“The Pythagorean Theorem is like a special math rule that helps us with right triangles, which are triangles with one 90-degree angle, like a square corner. It helps us figure out the lengths of the sides of those triangles.

**What is the Pythagoras Theorem?**

**The Pythagorean Theorem states that in a right-angled triangle, the square of the length of the hypotenuse (the side opposite the right angle) is equal to the sum of the squares of the other two sides. **

Imagine you have a right triangle with a shorter side ‘a’ and another shorter side ‘b.’ The Pythagorean Theorem says that if you add up the squares of these two sides and then take the square root, you’ll find the length of the longest side, which we call the ‘hypotenuse.’ We write it like this: a² + b² = c².

So, it’s like a magic formula that helps us know how long that longer side is when we know the other two sides. This is really useful for building things, measuring distances, and even in some video games when you need to know how far your character can jump or run. It’s a cool math trick that makes triangles easier to understand!”

**Pythagorean Theorem Formula**

The Pythagorean Theorem is a fundamental principle in geometry and is expressed with the following formula:

Perpendicular^{2}+ Base^{2}= Hypotenuse^{2}

a² + b² = c²

In pythagorean theorem formula:

**a and b**represent the lengths of the two shorter sides of a right-angled triangle (the “legs”).**c**represents the length of the longest side, which is the side opposite the right angle and is called the “hypotenuse.”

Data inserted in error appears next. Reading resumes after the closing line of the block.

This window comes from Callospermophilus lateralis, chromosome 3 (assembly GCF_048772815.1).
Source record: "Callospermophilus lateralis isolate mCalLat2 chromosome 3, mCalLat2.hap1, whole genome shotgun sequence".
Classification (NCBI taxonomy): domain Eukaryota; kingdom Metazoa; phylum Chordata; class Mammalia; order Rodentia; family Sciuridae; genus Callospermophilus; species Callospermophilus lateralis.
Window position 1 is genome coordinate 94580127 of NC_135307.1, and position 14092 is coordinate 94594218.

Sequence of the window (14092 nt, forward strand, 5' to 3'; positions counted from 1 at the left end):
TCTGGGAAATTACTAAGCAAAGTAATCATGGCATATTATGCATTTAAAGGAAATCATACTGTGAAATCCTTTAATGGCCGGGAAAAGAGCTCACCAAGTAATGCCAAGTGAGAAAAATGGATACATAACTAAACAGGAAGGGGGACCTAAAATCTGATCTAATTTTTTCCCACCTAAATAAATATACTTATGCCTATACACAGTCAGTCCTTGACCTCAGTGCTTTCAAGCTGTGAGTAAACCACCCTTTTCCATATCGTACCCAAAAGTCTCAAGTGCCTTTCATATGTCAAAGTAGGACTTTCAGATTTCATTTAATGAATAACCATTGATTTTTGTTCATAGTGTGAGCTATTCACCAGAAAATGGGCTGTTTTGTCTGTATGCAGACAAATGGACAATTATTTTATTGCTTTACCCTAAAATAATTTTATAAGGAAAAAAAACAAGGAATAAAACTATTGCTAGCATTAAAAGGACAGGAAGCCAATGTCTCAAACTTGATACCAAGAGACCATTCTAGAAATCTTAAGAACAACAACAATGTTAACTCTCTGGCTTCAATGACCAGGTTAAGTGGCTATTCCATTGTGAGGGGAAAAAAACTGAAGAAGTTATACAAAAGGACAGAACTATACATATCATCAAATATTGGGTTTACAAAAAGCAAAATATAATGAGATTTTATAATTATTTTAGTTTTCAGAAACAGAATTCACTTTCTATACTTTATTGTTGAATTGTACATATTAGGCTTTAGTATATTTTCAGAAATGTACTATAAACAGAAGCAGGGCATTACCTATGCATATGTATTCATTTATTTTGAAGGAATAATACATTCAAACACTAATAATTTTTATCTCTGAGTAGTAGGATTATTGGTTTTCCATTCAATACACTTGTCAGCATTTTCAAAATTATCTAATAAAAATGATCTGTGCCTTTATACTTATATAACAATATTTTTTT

The **equation for pythagorean theorem** is used to calculate side lengths or distances within right-angled triangles. It tells us that the sum of the squares of the two shorter sides is equal to the square of the length of the hypotenuse.

**Pythagorean Theorem Examples**

Certainly! Here are six solved examples that demonstrate the application of the Pythagorean Theorem:

**Example 1: In a right-angled triangle, one leg has a length of 3 units, and the other leg is 4 units long. What is the length of the hypotenuse?**

**Solution:**

Using the Pythagorean Theorem: a² + b² = c²

Where a = 3, b = 4

3² + 4² = c²

9 + 16 = c²

25 = c²

c = √25

c = 5 units

**Example 2: In a right-angled triangle, one leg measures 5 units, and the hypotenuse is 13 units long. What is the length of the other leg?**

**Solution:**

Using the Pythagorean Theorem: a² + b² = c²

Where a = 5, c = 13

5² + b² = 13²

25 + b² = 169

b² = 169 – 25

b² = 144

b = √144

b = 12 units

**Example 3: Determine if a triangle with sides of lengths 6, 8, and 10 units is a right triangle.**

**Solution:**

Using the Pythagorean Theorem: a² + b² = c²

Where a = 6, b = 8, c = 10

6² + 8² = 10²

36 + 64 = 100

Since 100 = 100, this triangle is a right triangle.

**Example 4: Two points in a Cartesian plane are located at (3, 4) and (6, 8). What is the distance between these two points?**

**Solution:**

To find the distance, use the distance formula, which is derived from the Pythagorean Theorem:

Distance = √((x₂ – x₁)² + (y₂ – y₁)²

Distance = √((6 – 3)² + (8 – 4)²)